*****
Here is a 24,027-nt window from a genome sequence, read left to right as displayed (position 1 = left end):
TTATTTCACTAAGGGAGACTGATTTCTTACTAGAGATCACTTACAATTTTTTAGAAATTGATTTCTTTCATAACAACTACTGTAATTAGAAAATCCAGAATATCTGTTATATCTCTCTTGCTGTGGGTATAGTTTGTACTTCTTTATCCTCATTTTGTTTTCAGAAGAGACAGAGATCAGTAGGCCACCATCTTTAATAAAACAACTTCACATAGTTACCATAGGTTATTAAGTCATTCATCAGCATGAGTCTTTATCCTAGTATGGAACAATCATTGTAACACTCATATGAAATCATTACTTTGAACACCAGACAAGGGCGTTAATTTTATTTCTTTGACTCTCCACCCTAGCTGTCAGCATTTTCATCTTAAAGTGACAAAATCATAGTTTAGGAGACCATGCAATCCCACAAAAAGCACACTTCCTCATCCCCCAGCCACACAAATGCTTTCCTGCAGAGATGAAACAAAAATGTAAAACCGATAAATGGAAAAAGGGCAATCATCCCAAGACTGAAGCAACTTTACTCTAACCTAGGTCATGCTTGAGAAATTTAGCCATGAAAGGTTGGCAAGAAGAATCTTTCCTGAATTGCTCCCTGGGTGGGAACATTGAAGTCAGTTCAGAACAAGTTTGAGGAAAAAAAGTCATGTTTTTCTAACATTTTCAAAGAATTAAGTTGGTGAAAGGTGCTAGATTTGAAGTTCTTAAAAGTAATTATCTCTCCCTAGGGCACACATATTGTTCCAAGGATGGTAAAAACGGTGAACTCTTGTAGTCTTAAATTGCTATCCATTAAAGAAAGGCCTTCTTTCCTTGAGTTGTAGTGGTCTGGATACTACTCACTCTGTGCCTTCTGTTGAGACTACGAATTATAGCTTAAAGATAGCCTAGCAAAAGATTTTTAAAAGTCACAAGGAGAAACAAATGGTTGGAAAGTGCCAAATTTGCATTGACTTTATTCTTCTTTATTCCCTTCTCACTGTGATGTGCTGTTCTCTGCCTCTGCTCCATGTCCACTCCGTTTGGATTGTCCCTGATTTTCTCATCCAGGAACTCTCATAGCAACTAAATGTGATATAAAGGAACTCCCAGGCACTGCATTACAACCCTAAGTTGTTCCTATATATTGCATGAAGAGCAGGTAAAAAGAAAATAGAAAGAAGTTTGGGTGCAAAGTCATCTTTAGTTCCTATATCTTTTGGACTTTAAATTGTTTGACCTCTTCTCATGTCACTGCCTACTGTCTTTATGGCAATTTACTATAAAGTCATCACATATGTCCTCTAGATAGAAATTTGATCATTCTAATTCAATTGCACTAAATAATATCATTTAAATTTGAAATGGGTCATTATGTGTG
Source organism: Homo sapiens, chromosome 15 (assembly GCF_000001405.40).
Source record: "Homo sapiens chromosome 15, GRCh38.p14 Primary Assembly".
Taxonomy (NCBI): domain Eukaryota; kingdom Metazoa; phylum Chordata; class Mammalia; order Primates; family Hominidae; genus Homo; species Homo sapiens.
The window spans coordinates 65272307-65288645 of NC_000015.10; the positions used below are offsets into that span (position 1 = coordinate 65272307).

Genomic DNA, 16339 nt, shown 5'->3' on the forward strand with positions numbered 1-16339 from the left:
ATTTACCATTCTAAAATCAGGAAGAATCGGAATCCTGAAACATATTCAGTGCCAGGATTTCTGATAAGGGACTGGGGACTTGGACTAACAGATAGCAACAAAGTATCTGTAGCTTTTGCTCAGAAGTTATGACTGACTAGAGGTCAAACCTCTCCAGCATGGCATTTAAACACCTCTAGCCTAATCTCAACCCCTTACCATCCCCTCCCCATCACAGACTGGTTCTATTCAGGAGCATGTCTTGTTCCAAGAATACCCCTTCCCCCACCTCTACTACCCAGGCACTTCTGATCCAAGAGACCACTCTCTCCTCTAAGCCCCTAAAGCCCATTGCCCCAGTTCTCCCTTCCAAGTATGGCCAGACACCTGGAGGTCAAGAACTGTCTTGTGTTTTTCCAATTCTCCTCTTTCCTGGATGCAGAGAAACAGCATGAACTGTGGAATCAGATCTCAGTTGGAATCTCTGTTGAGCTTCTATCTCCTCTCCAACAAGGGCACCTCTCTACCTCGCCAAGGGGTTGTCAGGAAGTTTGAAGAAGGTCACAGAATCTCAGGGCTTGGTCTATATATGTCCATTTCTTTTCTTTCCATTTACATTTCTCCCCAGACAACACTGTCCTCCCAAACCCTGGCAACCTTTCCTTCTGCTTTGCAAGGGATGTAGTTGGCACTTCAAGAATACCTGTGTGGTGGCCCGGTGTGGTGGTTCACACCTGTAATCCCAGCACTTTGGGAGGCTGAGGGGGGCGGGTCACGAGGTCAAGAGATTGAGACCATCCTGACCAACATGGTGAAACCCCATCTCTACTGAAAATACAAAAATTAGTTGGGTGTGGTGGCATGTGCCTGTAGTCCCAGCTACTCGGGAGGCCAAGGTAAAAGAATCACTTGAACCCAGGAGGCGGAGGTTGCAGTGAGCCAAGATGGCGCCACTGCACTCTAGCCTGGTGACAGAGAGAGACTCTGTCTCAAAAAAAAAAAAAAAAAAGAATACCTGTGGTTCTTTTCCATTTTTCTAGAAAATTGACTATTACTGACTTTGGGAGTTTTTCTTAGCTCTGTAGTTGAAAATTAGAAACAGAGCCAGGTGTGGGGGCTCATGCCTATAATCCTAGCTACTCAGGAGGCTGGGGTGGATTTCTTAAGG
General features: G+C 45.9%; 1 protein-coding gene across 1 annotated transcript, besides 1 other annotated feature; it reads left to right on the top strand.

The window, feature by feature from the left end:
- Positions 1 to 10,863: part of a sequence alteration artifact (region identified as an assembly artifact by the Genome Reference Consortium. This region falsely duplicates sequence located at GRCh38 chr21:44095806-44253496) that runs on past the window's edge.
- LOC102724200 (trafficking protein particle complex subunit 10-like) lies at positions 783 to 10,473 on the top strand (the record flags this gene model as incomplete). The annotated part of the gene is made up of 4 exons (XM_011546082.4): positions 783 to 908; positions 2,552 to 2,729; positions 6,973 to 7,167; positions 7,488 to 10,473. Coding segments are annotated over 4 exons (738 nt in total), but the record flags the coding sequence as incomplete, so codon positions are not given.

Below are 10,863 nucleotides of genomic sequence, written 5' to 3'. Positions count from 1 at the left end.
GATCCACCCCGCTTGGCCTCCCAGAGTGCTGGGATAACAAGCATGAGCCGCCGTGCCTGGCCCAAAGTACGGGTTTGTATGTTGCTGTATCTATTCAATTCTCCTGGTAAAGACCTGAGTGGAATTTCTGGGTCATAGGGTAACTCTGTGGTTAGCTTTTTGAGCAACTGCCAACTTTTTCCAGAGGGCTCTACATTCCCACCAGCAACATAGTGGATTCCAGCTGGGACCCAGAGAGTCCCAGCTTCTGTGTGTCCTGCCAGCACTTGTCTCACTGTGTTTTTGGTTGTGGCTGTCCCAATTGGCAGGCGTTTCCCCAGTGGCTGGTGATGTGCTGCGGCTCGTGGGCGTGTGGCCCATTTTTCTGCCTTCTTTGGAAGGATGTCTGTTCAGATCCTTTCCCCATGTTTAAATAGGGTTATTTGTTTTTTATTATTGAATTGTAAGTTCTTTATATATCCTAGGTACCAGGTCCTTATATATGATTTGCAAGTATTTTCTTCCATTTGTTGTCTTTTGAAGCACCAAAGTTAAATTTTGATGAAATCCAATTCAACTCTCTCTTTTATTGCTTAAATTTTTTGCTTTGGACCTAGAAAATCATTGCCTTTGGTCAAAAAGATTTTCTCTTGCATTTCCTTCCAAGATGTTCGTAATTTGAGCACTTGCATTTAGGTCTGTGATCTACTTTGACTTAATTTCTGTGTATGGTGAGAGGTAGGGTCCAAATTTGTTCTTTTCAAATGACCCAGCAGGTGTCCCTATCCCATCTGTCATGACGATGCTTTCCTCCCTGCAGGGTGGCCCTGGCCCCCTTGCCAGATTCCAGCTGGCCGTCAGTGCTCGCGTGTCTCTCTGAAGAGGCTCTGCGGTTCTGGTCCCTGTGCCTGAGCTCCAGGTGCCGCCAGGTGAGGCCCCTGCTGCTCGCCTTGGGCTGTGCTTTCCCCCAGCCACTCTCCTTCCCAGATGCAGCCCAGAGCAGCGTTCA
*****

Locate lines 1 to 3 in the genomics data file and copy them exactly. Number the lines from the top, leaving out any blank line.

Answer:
Here is a 24,027-nt window from a genome sequence, read left to right as displayed (position 1 = left end):
TTATTTCACTAAGGGAGACTGATTTCTTACTAGAGATCACTTACAATTTTTTAGAAATTGATTTCTTTCATAACAACTACTGTAATTAGAAAATCCAGAATATCTGTTATATCTCTCTTGCTGTGGGTATAGTTTGTACTTCTTTATCCTCATTTTGTTTTCAGAAGAGACAGAGATCAGTAGGCCACCATCTTTAATAAAACAACTTCACATAGTTACCATAGGTTATTAAGTCATTCATCAGCATGAGTCTTTATCCTAGTATGGAACAATCATTGTAACACTCATATGAAATCATTACTTTGAACACCAGACAAGGGCGTTAATTTTATTTCTTTGACTCTCCACCCTAGCTGTCAGCATTTTCATCTTAAAGTGACAAAATCATAGTTTAGGAGACCATGCAATCCCACAAAAAGCACACTTCCTCATCCCCCAGCCACACAAATGCTTTCCTGCAGAGATGAAACAAAAATGTAAAACCGATAAATGGAAAAAGGGCAATCATCCCAAGACTGAAGCAACTTTACTCTAACCTAGGTCATGCTTGAGAAATTTAGCCATGAAAGGTTGGCAAGAAGAATCTTTCCTGAATTGCTCCCTGGGTGGGAACATTGAAGTCAGTTCAGAACAAGTTTGAGGAAAAAAAGTCATGTTTTTCTAACATTTTCAAAGAATTAAGTTGGTGAAAGGTGCTAGATTTGAAGTTCTTAAAAGTAATTATCTCTCCCTAGGGCACACATATTGTTCCAAGGATGGTAAAAACGGTGAACTCTTGTAGTCTTAAATTGCTATCCATTAAAGAAAGGCCTTCTTTCCTTGAGTTGTAGTGGTCTGGATACTACTCACTCTGTGCCTTCTGTTGAGACTACGAATTATAGCTTAAAGATAGCCTAGCAAAAGATTTTTAAAAGTCACAAGGAGAAACAAATGGTTGGAAAGTGCCAAATTTGCATTGACTTTATTCTTCTTTATTCCCTTCTCACTGTGATGTGCTGTTCTCTGCCTCTGCTCCATGTCCACTCCGTTTGGATTGTCCCTGATTTTCTCATCCAGGAACTCTCATAGCAACTAAATGTGATATAAAGGAACTCCCAGGCACTGCATTACAACCCTAAGTTGTTCCTATATATTGCATGAAGAGCAGGTAAAAAGAAAATAGAAAGAAGTTTGGGTGCAAAGTCATCTTTAGTTCCTATATCTTTTGGACTTTAAATTGTTTGACCTCTTCTCATGTCACTGCCTACTGTCTTTATGGCAATTTACTATAAAGTCATCACATATGTCCTCTAGATAGAAATTTGATCATTCTAATTCAATTGCACTAAATAATATCATTTAAATTTGAAATGGGTCATTATGTGTG
Source organism: Homo sapiens, chromosome 15 (assembly GCF_000001405.40).